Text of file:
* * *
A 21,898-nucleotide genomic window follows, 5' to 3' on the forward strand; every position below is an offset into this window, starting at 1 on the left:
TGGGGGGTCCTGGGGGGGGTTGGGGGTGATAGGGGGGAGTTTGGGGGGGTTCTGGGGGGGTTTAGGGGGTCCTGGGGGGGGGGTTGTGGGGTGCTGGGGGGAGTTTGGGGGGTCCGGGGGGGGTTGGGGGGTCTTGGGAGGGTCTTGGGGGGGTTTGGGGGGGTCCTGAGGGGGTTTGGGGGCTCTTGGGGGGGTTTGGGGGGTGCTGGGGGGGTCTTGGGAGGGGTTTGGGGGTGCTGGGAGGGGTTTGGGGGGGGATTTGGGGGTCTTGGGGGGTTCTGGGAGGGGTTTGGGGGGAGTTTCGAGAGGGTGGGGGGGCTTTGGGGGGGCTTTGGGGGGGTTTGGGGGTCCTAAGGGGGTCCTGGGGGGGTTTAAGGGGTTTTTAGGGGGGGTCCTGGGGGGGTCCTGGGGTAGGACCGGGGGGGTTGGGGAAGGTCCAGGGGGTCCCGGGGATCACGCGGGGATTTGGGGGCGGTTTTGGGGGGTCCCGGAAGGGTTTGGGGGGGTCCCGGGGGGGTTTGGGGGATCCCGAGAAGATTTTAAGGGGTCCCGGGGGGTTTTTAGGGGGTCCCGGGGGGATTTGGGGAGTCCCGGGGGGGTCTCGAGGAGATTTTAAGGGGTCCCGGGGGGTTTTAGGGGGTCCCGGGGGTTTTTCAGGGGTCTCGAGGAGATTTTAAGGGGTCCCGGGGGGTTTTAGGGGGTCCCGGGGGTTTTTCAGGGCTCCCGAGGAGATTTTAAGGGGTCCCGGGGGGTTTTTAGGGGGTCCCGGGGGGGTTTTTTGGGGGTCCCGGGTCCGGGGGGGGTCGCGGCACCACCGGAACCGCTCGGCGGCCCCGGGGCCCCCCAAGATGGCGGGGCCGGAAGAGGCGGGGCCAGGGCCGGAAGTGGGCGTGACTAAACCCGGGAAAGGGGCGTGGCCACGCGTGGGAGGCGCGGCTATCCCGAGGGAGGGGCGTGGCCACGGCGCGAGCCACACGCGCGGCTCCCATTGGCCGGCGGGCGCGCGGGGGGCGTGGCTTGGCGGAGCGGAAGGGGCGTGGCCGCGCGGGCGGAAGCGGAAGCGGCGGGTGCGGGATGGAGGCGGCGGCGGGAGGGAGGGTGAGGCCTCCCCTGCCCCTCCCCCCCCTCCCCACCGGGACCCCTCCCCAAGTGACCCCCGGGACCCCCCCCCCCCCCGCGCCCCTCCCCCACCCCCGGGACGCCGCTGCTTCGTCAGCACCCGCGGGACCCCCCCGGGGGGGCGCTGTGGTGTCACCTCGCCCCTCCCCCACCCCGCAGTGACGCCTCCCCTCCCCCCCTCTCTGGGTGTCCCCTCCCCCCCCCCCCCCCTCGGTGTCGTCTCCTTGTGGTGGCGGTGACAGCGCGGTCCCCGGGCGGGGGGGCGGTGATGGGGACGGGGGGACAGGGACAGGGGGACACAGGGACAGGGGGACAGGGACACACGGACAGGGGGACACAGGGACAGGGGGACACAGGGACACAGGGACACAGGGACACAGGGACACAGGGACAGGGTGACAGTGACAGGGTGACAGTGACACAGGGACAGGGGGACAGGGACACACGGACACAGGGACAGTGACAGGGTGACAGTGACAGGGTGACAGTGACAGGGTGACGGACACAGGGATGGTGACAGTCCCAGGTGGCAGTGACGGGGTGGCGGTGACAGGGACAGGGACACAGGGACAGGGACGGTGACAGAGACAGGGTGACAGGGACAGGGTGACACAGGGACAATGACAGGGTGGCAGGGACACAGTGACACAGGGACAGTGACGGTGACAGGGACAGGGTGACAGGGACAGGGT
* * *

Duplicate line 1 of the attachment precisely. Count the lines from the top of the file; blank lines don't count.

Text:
A 21,898-nucleotide genomic window follows, 5' to 3' on the forward strand; every position below is an offset into this window, starting at 1 on the left: